Kilowan has claimed that MTN promised Iran it would lobby the South African government to vote in Iran’s favour on nuclear issues and would facilitate a weapons-trade agreement between the countries.
Kilowan has admitted to his role in these activities, but claimed this was under the authority of MTN’s former commercial director, Irene Charnley, and former chief executive Phuthuma Nhleko.
Nhleko, Charnley and Saloojee have denied Kilowan’s claims.
Turkcell is suing MTN for $4.3billion.
It claims MTN “stole” the mobile licence – initially awarded to a Turkcell-led consortium – through high-level bribery and influence-peddling.
Innuendo and hearsay
The case is based on Kilowan’s under-oath testimony before a Washington, DC, court and documents and information provided by him. Kilowan was MTN’s office manager in Iran at the time that the licence was awarded.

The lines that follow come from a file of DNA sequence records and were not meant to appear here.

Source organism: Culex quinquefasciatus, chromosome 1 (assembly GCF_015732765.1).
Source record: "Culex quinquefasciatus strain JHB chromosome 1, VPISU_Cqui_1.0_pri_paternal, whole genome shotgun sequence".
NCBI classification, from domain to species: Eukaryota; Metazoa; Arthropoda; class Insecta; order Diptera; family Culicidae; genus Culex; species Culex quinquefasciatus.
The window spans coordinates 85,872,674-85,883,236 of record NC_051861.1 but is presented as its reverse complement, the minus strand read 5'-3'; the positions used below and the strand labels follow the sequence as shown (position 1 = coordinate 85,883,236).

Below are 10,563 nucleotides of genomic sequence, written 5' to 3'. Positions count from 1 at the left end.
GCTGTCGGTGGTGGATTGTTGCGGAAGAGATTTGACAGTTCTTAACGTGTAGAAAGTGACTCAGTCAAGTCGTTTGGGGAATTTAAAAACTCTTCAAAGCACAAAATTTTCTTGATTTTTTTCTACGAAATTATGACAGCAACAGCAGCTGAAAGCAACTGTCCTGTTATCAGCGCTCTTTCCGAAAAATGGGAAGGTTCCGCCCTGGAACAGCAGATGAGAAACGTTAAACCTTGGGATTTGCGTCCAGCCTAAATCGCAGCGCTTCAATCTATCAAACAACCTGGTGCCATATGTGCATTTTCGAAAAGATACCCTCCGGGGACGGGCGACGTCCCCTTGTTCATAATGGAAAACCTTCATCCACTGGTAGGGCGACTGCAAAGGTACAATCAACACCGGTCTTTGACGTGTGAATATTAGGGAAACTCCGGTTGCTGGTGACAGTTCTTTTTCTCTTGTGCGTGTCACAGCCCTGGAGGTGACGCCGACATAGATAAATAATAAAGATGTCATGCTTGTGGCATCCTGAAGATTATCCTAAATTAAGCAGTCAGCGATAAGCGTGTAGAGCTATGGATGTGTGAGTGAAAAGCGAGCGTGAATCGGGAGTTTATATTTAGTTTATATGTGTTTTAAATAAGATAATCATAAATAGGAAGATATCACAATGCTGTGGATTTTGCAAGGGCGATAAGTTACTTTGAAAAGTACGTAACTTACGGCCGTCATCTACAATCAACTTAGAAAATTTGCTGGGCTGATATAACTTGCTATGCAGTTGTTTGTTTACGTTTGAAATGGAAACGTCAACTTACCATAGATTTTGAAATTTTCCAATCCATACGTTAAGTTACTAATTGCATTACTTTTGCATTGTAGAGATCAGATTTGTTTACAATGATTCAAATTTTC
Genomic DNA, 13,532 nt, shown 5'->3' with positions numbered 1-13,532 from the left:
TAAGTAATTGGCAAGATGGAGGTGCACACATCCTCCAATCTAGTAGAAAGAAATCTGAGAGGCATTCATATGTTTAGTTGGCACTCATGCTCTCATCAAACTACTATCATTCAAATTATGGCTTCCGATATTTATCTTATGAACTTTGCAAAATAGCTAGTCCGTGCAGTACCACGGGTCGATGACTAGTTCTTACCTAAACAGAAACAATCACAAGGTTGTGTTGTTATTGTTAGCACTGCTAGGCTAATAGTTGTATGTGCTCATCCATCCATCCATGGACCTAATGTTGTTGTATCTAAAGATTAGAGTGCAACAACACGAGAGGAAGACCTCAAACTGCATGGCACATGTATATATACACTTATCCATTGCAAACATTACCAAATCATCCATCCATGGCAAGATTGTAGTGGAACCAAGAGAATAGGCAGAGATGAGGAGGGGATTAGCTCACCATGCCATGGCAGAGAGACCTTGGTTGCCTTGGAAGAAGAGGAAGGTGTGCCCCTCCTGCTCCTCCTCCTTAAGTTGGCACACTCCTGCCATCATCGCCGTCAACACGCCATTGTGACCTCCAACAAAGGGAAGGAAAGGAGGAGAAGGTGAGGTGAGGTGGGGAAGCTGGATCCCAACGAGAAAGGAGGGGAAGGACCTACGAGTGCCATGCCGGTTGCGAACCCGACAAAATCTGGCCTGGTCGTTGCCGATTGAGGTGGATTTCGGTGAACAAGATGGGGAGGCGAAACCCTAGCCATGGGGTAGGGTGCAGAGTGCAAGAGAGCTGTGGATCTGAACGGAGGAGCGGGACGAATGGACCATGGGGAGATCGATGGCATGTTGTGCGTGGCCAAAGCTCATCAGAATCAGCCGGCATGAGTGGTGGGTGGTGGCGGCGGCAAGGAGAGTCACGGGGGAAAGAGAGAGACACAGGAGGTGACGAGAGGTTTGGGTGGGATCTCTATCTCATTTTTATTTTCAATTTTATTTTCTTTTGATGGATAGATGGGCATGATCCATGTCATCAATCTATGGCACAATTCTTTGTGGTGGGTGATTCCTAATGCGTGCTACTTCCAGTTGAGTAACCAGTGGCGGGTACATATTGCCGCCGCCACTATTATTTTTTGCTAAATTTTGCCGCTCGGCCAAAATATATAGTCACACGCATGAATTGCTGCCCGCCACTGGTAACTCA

MTN is expected to apply to have the case dismissed on technical grounds, but says Kilowan’s claims are “based on speculation, innuendo and hearsay”.
In February, MTN appointed an “independent committee” led by a retired British judge, Lord Leonard Hoffmann, to investigate the corruption charges. Last week Turkcell’s lawyers wrote to Hoffmann, providing Kilowan’s under-oath deposition but warning of “MTN’s multiple efforts to chill [Hoffmann’s] investigation, to cover up facts of the case by intimidating witnesses, and to discourage additional witnesses from coming forward”.